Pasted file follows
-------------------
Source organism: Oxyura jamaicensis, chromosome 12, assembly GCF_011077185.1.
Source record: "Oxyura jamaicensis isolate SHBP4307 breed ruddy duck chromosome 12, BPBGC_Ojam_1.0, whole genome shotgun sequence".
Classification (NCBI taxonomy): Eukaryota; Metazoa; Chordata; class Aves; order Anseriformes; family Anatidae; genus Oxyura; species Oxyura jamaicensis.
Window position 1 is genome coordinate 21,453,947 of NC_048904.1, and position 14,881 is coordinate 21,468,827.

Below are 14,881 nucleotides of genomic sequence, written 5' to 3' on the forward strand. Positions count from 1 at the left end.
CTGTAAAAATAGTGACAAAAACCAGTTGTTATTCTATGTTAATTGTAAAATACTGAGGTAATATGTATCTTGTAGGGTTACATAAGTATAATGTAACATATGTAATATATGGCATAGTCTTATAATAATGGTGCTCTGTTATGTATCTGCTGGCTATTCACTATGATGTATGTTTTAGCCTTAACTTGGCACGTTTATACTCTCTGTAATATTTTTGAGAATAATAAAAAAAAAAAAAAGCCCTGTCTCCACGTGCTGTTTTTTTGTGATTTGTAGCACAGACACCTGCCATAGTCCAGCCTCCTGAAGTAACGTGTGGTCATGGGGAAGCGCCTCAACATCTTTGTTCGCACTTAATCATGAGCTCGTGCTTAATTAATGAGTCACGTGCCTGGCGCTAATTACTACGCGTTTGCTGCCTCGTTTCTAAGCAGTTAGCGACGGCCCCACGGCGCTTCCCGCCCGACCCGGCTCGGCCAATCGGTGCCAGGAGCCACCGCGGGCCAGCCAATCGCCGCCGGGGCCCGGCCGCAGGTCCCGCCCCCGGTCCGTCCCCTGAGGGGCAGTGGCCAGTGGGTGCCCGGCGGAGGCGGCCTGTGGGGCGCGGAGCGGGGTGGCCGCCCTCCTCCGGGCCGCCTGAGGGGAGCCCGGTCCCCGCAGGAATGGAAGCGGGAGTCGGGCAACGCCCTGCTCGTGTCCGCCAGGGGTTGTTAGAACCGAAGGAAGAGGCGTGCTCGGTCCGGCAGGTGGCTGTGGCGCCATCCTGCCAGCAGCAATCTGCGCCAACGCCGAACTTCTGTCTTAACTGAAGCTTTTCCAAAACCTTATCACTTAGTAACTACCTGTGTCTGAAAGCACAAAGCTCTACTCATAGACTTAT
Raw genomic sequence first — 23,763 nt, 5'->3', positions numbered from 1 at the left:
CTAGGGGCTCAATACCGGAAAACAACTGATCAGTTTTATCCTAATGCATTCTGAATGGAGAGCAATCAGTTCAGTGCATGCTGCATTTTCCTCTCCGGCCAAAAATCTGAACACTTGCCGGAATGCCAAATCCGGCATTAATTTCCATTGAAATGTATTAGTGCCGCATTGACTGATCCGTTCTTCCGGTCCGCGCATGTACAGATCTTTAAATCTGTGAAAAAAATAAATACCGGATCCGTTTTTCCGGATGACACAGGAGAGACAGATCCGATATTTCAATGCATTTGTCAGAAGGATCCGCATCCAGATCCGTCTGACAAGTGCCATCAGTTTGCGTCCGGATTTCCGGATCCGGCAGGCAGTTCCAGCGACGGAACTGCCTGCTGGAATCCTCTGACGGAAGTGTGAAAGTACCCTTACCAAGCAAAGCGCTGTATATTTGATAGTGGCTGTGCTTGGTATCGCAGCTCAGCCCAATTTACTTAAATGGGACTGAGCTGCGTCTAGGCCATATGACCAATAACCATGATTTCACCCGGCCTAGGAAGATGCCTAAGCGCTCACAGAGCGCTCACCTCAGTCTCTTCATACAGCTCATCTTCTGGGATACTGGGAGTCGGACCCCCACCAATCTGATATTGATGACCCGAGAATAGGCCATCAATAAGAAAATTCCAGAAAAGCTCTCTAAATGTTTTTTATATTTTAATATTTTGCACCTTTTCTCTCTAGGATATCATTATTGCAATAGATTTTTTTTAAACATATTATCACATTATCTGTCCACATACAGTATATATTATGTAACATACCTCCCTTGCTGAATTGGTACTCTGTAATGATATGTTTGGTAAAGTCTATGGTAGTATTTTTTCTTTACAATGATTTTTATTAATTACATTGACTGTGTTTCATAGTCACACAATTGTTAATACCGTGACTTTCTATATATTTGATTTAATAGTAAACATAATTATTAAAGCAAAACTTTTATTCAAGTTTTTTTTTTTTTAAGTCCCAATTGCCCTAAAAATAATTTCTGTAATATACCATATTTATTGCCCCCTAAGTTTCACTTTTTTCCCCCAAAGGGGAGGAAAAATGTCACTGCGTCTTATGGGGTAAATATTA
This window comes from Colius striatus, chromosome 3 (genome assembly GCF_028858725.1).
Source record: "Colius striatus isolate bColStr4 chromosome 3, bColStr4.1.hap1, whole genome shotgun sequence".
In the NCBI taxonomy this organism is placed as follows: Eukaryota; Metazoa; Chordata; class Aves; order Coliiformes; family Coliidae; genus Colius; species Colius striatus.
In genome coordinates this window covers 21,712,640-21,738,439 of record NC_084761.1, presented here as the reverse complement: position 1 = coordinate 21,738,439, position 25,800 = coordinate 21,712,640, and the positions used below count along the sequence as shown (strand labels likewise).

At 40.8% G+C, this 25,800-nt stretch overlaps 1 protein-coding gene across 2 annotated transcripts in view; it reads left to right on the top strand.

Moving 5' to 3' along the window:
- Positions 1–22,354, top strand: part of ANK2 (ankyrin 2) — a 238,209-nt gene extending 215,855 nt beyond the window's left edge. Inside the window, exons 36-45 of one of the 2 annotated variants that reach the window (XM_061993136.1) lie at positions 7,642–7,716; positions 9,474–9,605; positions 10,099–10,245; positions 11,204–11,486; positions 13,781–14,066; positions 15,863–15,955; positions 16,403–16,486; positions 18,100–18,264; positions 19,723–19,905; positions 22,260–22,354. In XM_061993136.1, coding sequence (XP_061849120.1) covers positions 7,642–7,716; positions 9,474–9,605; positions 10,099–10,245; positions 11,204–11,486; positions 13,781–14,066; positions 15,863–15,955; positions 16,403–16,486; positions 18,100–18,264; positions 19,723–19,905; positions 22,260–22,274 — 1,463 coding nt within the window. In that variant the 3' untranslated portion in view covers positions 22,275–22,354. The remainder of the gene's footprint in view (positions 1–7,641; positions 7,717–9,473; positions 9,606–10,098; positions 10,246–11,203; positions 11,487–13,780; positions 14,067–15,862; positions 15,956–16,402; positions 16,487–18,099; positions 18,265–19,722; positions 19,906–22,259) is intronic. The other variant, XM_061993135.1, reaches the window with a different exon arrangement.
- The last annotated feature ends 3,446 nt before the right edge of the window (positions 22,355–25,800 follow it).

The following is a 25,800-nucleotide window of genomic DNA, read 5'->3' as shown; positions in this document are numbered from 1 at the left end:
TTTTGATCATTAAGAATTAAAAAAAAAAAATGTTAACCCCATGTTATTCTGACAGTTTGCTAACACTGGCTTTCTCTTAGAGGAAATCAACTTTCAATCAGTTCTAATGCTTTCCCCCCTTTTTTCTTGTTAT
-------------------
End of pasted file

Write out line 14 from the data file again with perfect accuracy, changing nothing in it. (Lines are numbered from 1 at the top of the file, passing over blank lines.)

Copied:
Moving 5' to 3' along the window: